Also, and very importantly, I have spoken to many very experienced female karateka over the years and they all say the same thing; that when they hit an object with maximum full force, be it a body, makiwara, bag, shield, pad or whatever, they often hurt their wrist when using the traditional style, corkscrew punch, for the simple reason that their power and force has developed (over the many years of training) to such an extent that it now 'out-ways' the ability of their 'wrist' to actually, physically absorb such accumulated power and so, their wrist buckles under the pressure, which can lead to serious damage! So they often choose to use the 45 or 90 degree angle punch when actually making contact. This also applies to many kyu grade male karateka who have not strengthened their wrist sufficiently to absorb the shock!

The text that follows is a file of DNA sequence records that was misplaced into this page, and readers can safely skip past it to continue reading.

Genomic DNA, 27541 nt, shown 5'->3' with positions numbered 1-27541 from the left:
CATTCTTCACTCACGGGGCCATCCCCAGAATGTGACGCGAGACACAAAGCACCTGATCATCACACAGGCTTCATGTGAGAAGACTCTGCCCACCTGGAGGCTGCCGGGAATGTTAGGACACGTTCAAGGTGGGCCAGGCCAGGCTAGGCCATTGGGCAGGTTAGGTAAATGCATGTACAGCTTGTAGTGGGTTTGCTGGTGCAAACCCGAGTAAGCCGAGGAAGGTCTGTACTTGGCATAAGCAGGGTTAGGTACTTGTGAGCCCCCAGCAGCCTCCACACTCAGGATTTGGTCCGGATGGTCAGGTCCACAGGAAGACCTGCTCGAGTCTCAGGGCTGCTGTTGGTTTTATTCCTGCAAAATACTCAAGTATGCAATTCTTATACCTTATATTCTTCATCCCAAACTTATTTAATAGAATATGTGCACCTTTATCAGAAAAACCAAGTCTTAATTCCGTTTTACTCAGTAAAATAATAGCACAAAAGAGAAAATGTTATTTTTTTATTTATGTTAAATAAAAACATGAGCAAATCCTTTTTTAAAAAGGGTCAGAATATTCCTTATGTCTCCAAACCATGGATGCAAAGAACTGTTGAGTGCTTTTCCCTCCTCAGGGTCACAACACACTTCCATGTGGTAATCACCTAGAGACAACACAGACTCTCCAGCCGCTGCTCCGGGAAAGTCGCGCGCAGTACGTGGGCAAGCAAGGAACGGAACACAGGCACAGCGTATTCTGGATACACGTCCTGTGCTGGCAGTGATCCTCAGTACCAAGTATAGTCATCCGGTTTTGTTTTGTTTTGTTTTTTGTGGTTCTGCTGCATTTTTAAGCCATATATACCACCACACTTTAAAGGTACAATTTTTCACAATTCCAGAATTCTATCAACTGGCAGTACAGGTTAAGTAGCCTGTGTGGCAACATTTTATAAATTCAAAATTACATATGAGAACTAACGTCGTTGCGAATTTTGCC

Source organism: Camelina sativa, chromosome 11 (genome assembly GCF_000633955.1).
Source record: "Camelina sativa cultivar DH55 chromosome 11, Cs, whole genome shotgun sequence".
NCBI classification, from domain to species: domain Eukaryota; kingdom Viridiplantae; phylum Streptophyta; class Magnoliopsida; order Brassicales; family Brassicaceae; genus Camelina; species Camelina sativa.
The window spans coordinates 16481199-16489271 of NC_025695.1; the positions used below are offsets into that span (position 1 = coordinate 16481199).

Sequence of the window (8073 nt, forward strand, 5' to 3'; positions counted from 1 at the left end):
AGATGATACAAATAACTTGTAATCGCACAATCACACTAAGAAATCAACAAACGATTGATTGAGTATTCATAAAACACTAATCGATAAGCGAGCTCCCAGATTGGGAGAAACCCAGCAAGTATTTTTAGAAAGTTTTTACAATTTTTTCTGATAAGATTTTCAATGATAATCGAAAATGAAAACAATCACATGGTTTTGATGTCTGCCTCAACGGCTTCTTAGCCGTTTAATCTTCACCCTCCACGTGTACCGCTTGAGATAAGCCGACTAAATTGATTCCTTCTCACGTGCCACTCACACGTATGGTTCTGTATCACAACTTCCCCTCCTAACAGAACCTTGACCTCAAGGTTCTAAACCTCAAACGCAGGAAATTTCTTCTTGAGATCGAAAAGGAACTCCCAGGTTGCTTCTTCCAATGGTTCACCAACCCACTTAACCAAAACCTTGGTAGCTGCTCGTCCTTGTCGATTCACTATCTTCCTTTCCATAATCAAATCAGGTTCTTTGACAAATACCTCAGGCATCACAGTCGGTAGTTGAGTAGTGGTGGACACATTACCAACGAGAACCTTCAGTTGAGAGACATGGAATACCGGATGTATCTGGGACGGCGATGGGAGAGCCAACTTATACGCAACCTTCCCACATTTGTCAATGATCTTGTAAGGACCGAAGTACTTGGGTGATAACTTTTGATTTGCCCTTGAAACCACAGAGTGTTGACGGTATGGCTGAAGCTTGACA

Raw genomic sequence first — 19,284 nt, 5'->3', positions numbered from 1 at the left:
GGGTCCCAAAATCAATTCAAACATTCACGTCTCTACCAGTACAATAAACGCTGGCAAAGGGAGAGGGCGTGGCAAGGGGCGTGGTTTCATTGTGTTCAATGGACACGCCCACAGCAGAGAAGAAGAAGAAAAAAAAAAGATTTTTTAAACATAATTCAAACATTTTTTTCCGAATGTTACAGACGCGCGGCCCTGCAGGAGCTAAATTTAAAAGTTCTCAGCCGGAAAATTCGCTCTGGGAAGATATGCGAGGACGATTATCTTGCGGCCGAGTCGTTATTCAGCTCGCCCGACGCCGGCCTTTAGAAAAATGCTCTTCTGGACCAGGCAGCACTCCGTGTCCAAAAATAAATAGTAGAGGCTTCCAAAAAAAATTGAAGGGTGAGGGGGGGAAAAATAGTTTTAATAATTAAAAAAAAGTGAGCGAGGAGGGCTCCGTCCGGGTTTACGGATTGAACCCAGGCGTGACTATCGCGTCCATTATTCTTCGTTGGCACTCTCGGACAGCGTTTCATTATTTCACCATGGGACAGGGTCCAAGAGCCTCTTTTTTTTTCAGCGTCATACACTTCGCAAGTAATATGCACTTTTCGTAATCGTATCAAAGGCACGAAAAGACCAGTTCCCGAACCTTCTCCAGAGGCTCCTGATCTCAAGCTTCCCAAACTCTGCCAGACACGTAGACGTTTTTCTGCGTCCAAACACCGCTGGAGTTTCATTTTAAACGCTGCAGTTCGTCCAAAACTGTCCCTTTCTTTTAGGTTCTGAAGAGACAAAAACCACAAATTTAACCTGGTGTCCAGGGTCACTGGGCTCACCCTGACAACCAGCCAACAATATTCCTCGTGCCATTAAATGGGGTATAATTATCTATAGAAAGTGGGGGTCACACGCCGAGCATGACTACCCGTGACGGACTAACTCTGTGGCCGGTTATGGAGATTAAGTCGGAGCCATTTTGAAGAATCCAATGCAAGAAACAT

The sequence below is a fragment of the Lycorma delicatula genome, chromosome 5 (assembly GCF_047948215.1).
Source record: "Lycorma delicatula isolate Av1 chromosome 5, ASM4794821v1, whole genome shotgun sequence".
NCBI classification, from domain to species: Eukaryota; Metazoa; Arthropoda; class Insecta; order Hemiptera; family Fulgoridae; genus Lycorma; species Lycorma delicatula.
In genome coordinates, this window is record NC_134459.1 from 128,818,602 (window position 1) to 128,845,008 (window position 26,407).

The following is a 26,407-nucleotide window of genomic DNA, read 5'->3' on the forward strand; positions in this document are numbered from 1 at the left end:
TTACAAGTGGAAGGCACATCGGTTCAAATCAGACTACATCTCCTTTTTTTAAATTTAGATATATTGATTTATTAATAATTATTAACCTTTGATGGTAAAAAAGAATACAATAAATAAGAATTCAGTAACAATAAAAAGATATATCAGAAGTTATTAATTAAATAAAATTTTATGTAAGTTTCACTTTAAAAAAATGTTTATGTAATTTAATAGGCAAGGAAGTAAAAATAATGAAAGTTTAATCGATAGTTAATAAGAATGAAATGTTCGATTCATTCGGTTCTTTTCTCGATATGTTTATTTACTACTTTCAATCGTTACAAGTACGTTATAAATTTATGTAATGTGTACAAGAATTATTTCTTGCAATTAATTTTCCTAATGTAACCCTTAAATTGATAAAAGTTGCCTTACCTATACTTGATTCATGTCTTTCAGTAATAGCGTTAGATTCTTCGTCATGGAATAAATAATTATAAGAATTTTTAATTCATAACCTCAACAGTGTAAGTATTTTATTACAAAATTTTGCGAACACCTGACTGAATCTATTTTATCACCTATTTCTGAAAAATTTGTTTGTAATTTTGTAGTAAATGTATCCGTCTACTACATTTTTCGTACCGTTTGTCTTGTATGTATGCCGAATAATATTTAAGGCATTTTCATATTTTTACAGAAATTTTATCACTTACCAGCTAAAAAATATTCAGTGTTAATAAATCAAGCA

If you use a pad (as in the photo's) held closely to the body and experiment with three fist positions (photo's 4-5-6) as discussed, you may be in for a few surprises! In this particular instance it's no use trying this experiment on a makiwara because you will not get any feed-back from a piece of wood! However, a fellow student holding a pad against their stomach will 'definitely' be able to put you in the picture in terms of your impact effectiveness! Or lack of impact effectiveness! Try it and see; it's good fun too, and why not (?).

As with all technical articles of this nature, the general rule is; "Different strokes for different folks." We must keep an 'open mind' and never be afraid of experimenting with different methods to discover what works best for ourselves!